Louis C.K. was nominated this morning for the show “Louie” on F/X and his role in it. Chances are you haven’t been watching – the ratings were below a million viewers per episode at the start of the 4th season – but you should. It’s confident in a way that only a show that’s written, directed, edited and starring the same person can be. It was nominated in the comedy category, but manages to be deeply moving. But it’s also surreal and absurd, throwing continuity out the window in a way that implies that entertaining himself is more important to Louis C.K. than making sense.

This interview in an issue of GQ magazine earlier this year calls him the “undisputed kind of comedy.” It provides a little glimpse into why he’s so good. The hard work, the attention to detail. The willingness to explore the darkest parts of himself and human nature. Louis C.K. is trying to reach a deeper understanding of why we do the things we do. Watch his stand up if you want to hear him lay out his philosophy. But on the show over which he has complete creative control, he’s a jack-ass and a clown about 85% of the time and the rest of the time he’s a hero. Some scenes are jarring, including a cringe-worthy and awkward attempted seduction and Louie punching a beautiful woman in the face.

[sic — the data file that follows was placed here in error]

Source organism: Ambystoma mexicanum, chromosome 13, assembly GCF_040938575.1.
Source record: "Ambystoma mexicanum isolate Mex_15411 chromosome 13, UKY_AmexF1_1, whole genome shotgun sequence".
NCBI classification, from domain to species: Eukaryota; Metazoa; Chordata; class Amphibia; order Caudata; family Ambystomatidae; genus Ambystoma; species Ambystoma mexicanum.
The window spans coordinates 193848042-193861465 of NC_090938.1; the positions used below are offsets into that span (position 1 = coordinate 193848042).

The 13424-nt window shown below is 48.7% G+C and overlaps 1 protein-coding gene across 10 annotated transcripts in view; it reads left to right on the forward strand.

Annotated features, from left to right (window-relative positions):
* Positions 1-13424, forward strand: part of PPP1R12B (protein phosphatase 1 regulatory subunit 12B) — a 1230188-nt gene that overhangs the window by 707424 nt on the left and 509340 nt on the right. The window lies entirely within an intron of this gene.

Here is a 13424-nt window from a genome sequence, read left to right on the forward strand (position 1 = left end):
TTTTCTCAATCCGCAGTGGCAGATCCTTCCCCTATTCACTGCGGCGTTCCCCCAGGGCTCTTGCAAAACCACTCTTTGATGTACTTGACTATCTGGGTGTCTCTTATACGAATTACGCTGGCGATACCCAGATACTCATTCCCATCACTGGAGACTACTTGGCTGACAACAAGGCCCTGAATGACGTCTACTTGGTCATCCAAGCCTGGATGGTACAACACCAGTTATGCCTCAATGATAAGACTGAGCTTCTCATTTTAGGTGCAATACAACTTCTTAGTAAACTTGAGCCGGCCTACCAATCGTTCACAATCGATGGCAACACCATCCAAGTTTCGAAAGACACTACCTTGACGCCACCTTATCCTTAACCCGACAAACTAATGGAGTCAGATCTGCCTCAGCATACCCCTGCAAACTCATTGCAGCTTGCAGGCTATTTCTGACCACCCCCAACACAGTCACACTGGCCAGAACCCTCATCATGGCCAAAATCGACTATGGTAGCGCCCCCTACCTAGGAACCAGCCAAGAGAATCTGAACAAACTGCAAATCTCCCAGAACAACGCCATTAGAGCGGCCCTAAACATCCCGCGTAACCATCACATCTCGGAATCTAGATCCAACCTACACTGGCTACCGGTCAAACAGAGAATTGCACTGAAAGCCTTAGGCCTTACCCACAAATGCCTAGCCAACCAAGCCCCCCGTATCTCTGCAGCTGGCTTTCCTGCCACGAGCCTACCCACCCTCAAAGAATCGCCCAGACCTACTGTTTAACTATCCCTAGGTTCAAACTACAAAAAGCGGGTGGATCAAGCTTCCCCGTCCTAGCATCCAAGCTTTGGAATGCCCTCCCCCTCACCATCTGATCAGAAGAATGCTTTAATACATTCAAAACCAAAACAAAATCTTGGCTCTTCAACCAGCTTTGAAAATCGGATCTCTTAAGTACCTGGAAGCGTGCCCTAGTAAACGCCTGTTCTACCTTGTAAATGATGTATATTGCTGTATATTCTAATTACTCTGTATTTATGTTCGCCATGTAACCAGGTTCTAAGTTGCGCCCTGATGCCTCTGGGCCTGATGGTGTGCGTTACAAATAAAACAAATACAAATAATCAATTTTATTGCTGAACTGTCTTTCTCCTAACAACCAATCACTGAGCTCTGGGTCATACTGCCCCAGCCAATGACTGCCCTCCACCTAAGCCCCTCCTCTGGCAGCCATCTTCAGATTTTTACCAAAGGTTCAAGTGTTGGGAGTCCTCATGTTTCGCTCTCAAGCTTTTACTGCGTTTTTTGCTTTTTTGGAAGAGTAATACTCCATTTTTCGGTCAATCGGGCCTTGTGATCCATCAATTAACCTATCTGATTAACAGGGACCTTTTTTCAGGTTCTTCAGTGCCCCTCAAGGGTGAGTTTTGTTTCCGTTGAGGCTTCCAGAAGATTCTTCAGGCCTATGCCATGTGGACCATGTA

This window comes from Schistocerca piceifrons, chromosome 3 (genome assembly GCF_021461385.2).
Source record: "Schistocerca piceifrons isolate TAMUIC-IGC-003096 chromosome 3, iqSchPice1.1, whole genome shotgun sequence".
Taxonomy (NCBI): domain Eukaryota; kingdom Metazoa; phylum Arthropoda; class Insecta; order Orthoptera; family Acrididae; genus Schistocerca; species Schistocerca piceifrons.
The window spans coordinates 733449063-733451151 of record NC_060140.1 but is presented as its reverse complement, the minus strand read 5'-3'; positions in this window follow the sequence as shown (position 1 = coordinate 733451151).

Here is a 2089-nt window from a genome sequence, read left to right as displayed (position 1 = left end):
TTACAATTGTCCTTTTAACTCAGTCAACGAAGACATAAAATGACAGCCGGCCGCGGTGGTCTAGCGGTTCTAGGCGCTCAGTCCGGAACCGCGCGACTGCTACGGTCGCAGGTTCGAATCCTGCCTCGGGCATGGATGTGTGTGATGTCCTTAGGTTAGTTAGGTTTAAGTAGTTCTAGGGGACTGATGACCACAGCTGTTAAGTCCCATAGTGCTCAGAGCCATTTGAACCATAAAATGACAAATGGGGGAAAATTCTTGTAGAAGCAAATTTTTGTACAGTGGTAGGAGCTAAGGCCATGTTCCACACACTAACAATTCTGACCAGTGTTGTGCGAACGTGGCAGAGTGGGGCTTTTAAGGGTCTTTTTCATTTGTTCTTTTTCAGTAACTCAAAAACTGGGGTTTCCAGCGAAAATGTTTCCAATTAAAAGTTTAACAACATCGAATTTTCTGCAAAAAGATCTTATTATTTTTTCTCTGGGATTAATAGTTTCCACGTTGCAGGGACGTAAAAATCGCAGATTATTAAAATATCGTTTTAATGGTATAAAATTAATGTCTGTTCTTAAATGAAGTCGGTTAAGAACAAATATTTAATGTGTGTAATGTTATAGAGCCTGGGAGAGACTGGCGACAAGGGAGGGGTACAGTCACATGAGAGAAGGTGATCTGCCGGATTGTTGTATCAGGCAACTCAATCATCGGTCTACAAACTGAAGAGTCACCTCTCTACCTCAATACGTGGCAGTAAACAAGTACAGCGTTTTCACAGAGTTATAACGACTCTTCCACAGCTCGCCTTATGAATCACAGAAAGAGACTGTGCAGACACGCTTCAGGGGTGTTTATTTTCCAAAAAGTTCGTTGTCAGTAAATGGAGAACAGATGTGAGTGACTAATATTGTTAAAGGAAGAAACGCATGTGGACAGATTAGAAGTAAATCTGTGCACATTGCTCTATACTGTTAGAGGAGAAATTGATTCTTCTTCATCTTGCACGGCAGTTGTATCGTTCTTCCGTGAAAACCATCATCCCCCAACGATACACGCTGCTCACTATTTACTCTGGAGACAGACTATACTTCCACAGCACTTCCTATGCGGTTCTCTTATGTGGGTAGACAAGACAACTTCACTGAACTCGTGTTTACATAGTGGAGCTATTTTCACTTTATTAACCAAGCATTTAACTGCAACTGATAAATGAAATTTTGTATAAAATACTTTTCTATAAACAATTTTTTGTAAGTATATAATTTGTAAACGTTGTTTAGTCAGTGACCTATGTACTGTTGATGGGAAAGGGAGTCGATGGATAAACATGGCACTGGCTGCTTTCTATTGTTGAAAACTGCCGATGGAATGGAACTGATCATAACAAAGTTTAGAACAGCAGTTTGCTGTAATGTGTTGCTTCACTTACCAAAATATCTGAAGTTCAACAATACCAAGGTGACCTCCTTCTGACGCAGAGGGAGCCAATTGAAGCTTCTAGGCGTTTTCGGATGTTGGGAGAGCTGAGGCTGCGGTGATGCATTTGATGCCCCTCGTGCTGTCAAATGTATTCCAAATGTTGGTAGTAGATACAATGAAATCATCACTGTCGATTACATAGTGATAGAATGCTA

Your move, every other show-runner in Hollywood.

“So Did the Fat Lady” introduces perhaps the most fully realized, complicated female guest starring role I’ve ever seen on TV. A waitress at a comedy club points out a sexual double standard that nobody ever talks about. Actress Sarah Baker delivers a jaw-dropping monologue about what it’s like to date in New York in your 30’s as a fat girl. Although Baker wasn’t even nominated this morning, the academy should deliver a truck full of Emmys to everyone involved in the production of this scene:


In “In the Woods,” Louis creates a deeply touching short film (90 minutes, including commercials) about adolescence, starring a bunch of fantastic, unknown child actors (and one Academy Award winning actor in Jeremy Renner). That’s really hard to do well. But Louis does – and calls it episode 12. At that point, he’s just showing off.

And then in the season 4 finale “Pamela, part 2,” he does what could arguably be the bravest thing he could possibly do on screen. Viewers see as much of Louis C.K.’s body as cable TV will allow as he strips and gets into a bathtub while a beautiful woman makes fun of his body.

“Louie” had a stunning fourth season, and deserves all the critical acclaim it’s getting, and lots of awards. My only complaint is that the show has too many commercials. But I can’t even hold a grudge at F/X because I’m so glad they give Louis C.K. his own show and let him do whatever he wants.

Entertainment Weekly review